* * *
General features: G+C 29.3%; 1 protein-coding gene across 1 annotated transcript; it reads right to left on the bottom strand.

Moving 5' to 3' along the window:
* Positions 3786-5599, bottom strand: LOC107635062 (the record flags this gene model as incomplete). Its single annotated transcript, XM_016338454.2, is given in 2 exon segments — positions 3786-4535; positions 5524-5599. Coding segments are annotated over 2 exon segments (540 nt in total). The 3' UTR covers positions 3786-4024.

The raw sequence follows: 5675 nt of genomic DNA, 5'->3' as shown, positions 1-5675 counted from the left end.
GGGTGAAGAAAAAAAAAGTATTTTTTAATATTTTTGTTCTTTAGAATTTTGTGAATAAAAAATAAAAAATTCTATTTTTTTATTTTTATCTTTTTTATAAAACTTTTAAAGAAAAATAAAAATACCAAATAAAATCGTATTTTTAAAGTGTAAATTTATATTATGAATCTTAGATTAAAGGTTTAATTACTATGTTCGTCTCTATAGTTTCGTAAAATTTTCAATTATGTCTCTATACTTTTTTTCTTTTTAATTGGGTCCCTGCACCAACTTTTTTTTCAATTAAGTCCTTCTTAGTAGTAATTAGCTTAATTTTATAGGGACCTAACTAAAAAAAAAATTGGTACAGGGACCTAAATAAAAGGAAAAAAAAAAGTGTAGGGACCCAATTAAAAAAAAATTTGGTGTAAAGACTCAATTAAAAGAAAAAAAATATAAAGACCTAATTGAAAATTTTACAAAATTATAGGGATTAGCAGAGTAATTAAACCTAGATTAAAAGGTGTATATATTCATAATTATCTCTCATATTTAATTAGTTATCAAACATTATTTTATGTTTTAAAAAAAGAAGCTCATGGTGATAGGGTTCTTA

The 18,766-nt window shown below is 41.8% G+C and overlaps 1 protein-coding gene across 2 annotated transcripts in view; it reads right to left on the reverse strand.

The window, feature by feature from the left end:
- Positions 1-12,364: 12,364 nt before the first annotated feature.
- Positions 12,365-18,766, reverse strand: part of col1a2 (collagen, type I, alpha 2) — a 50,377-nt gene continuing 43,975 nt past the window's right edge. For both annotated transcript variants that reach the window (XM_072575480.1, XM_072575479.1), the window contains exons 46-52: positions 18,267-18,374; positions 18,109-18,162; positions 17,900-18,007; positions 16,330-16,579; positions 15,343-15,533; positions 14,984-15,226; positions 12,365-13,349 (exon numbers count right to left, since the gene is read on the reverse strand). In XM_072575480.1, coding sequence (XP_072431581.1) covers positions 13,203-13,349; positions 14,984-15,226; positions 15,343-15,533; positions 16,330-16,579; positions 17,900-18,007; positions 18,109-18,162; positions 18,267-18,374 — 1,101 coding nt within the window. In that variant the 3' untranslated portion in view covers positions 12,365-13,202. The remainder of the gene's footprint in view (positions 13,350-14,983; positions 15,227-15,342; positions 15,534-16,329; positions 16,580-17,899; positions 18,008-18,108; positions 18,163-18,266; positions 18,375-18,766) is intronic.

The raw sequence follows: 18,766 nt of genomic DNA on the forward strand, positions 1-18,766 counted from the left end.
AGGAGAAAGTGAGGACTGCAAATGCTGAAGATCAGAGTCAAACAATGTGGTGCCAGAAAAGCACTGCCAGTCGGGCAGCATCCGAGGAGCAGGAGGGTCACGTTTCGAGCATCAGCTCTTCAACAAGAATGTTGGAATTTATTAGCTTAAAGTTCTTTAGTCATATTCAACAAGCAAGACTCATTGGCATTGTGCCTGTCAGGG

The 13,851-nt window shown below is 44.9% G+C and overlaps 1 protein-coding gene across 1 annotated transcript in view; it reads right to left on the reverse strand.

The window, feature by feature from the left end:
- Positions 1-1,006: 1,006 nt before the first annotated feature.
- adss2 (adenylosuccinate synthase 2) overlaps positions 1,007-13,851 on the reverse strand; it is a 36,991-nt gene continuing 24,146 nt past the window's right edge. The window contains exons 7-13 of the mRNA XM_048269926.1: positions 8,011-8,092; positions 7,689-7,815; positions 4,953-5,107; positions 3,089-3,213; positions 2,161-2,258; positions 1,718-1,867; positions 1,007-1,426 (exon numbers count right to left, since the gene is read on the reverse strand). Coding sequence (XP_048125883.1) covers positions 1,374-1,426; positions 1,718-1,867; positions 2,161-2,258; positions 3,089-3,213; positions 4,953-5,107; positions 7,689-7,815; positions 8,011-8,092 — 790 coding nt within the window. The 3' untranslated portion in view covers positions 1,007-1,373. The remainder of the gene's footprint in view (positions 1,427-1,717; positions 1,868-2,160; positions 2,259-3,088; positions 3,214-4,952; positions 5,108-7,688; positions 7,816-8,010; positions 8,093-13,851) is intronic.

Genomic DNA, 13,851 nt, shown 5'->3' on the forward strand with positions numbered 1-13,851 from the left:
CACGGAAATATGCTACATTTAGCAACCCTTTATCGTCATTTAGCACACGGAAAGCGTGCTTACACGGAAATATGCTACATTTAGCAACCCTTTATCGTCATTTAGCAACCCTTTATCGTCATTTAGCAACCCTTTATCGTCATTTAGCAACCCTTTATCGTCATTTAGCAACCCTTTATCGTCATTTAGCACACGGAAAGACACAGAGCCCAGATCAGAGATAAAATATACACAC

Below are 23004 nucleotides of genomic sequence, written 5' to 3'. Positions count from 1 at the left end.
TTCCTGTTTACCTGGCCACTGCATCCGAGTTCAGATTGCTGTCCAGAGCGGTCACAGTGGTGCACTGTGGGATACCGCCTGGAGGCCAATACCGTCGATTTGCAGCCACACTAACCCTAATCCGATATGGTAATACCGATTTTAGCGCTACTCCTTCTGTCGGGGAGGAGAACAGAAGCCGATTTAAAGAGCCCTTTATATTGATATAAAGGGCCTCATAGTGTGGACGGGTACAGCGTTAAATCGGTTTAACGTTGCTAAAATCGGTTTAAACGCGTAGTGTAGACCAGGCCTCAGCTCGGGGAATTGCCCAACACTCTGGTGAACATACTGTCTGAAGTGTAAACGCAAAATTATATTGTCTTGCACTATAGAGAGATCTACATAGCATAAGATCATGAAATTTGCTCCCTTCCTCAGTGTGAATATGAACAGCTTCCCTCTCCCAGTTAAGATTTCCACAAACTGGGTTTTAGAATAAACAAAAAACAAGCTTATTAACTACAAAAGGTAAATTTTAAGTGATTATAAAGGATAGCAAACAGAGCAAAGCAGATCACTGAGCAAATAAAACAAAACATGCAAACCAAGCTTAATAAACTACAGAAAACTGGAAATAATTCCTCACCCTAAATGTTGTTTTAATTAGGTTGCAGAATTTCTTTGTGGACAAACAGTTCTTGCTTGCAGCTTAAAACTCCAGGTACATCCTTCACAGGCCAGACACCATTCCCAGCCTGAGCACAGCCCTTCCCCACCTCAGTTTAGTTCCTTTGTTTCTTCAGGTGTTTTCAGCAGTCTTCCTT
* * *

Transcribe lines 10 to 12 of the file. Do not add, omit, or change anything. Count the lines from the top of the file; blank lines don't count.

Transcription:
The raw sequence follows: 18,766 nt of genomic DNA on the forward strand, positions 1-18,766 counted from the left end.
AGGAGAAAGTGAGGACTGCAAATGCTGAAGATCAGAGTCAAACAATGTGGTGCCAGAAAAGCACTGCCAGTCGGGCAGCATCCGAGGAGCAGGAGGGTCACGTTTCGAGCATCAGCTCTTCAACAAGAATGTTGGAATTTATTAGCTTAAAGTTCTTTAGTCATATTCAACAAGCAAGACTCATTGGCATTGTGCCTGTCAGGG

The 13,851-nt window shown below is 44.9% G+C and overlaps 1 protein-coding gene across 1 annotated transcript in view; it reads right to left on the reverse strand.